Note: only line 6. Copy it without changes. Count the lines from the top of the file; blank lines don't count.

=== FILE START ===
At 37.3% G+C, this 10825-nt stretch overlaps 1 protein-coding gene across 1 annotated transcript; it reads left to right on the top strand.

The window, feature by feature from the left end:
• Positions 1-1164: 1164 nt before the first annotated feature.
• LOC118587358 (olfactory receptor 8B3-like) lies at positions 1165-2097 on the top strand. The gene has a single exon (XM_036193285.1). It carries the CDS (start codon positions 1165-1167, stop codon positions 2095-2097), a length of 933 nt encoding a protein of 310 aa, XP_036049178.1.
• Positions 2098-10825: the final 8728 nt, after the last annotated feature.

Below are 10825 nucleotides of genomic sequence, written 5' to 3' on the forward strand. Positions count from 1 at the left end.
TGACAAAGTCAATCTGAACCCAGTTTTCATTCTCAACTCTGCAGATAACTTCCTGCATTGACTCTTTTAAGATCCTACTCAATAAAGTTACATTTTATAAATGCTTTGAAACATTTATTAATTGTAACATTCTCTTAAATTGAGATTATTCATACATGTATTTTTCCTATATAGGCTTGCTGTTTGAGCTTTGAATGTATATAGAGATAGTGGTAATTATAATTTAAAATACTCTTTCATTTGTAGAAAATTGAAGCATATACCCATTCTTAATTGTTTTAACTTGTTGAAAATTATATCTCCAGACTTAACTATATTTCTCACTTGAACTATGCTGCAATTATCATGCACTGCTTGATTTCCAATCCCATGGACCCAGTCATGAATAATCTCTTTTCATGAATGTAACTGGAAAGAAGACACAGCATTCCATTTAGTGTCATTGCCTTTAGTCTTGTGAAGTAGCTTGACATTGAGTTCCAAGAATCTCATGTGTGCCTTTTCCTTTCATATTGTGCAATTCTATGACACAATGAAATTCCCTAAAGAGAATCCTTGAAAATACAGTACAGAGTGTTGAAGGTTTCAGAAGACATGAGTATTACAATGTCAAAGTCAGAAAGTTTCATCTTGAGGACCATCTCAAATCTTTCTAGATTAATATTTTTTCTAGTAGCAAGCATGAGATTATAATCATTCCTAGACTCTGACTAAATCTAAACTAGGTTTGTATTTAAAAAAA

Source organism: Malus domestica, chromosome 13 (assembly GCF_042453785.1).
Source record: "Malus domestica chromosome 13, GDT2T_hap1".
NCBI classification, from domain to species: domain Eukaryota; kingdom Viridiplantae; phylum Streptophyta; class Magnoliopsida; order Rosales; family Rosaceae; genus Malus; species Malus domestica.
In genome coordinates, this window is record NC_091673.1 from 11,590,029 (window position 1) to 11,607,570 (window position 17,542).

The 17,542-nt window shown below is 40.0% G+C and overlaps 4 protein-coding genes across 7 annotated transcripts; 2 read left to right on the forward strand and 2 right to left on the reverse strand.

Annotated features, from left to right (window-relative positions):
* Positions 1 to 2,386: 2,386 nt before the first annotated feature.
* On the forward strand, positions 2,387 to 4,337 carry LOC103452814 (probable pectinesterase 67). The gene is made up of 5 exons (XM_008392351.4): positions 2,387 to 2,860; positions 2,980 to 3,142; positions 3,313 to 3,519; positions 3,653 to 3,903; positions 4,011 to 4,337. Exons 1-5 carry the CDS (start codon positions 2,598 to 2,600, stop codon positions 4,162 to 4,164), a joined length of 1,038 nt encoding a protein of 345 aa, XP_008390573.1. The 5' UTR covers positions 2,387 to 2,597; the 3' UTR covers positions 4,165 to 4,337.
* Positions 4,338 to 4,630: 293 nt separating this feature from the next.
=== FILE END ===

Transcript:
Below are 10825 nucleotides of genomic sequence, written 5' to 3' on the forward strand. Positions count from 1 at the left end.